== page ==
I took a look at AOL’s My eAddress offering over two years ago. While I signed up for the free service I never really used it. The biggest hindrance for me was that AOL controlled the domain. So if AOL decided to discontinue the service there was no guarantee that I would keep the domain. I could be forced into changing my email addresses. While AOL isn’t discontinuing My eAddress they are restructuring it to remove that obstacle. Now they only offer a “Bring your own domain” option where you can use AOL My eAddress for email with a domain you already own. AOL will be releasing any domains that were registered through AOL My eAddress on December 31st. People who have a domain through AOL My eAddress have an opportunity to register the domain in their name before December 31st and maintain uninterrupted AOL My eAddress service. I received my email notification today.
If you want to keep the domain you need to register it with eNom using a link provided by AOL in the email. This link will provide special pricing and allow the email service to continue uninterrupted. According to the e-mail, prices for the transfer are $7.50 for .com and $5.50 for .net domains. I went through the process and transferred my domain. Because this is a company I never dealt with I used a temporary credit card number with a $25 limit which may have been a good call. The intro screen presented the special $5.50 price while the receipt indicated I was charged $10.99. In checking with the bank it appears the charge will be for $5.50 although at this point that’s just the amount held, not the actual charge. eNom pricing in general seems higher than other providers ($30/yr when it’s time for me to renew). Since the AOL e-mail is unclear whether the special pricing is for the transfer only or for future renewals (seems to be for the transfer only) I’ll probably transfer the domain in a couple of months.
In general AOL seems to be doing the right thing here, letting users keep their domain if they want it. While My eAddress itself is technically still free, the fact that you need to provide a domain means there is a cost involved. I’ve generally used the free Google Apps for Domains if I needed a email address for a domain but this brings along the whole GAFD suite along. AOL My eAddress provides a email only replacement and a web interface that can be used to open multiple mailboxes at the same time in the same logon session. (Although I haven’t tried opening multiple mailboxes across domains since I only have one domain.)
I’ll update this post once the domain transfer completes.
[Update Dec 7th] The transfer was completed this morning. Longer than the receipt page told me it would take but in line with other transfers. I also found a eNom faq that specified 5 calendar days for the transfer while the receipt said four. I was also billed the correct $5.50, not the $10.99 the receipt said. And one more problem with the receipt – the URL to check the status of the order was invalid. I had to copy the URL and past it into the browser then add www. to the beginning of the URL. Once I did that the order status status displayed fine. The Whois information also correctly reflects my ownership. The whois expiration date is Nov 25, 2009 which is the same date as when AOL owned the domain. It also correctly matches the eNom expiration date. The domain is set to auto renew.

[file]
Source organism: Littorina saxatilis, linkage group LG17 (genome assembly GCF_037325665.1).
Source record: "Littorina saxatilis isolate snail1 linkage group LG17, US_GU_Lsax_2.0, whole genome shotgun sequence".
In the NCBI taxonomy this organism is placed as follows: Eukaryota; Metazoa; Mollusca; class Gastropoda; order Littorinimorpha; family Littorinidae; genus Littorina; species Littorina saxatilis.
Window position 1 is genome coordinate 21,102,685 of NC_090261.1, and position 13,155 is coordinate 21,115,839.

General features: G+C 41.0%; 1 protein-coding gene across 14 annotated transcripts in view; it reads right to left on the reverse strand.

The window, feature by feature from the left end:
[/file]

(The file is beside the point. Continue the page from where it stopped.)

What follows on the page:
The DNS settings point to AOL: for e-mail (click for full size):
While logging onto AOL e-mail the first time I was presented with a captcha request (you know – enter these letters). Every logon so far has also displayed the following error (click for full size):
When I click “Try Again” I go into the AOL web client just fine. I successfully sent e-mail to and from the AOL My eAddress account. I don’t have POP or anything other than web access set up so I’m unable to test that. I can’t say if the error message is related to the change or an completely unrelated problem.
Again, lot’s of talk about “special” pricing. There does seem to be a difference in what’s displayed when I’m logged on with the account that contains my AOL My eAddress domain and when I’m just a normal public browser. The difference isn’t always cheaper (guess “special” doesn’t have to mean cheaper) when logged on. I can’t say whether this is AOL specific or just because I have an account logged on.
Here’s the top of the eNom price list that I see when not logged onto my account (click for full size):
And here’s the eNom pricing when I’m logged on…
The common .com, .net and .org domains are cheaper when I’m logged onto my account, but others, such as .me, are more expensive. It’s all rather bizarre and I wonder if it’s due to bad coding or missed updates, such as my receipt displaying the wrong amount and URL. The URL is the same although is an active server page.
Personally, not a confidence builder for me and I won’t be bringing them any additional domains or services. Everything went fine so no complaints there. But their presentation is sloppy. I plan to transfer the domain before it renews if I don’t decide to dump it completely. From the press section it appears they came under new ownership in November so this may explain some of the discrepancies.
In conclusion, while I’m not recommending eNom, if you want your AOL My eAddress domain they’re your only choice. It’s not a bad choice since my experience was successful and relatively hassle free. Save all e-mails and make screen prints of everything in case you get charged the wrong amount instead of just being displayed the wrong amount.